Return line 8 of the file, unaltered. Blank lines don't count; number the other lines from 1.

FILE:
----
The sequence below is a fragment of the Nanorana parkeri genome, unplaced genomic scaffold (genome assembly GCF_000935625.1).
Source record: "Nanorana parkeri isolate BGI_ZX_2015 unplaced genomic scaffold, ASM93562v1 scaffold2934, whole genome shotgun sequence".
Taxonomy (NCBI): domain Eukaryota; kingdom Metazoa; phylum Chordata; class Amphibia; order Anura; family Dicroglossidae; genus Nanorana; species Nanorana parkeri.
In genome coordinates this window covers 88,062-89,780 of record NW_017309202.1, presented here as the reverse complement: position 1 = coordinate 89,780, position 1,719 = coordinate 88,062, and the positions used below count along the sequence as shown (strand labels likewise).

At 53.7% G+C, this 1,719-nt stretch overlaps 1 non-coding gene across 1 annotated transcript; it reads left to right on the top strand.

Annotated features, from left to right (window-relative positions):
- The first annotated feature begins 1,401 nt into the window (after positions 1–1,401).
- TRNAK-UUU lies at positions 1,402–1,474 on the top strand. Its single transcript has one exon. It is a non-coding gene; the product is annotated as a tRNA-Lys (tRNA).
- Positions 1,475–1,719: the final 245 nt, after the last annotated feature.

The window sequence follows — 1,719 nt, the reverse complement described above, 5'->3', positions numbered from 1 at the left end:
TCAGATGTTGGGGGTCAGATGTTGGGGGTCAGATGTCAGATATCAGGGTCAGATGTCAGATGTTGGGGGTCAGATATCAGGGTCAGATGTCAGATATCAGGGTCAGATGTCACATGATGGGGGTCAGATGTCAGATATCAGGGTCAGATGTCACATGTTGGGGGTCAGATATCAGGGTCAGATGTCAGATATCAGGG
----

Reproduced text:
- TRNAK-UUU lies at positions 1,402–1,474 on the top strand. Its single transcript has one exon. It is a non-coding gene; the product is annotated as a tRNA-Lys (tRNA).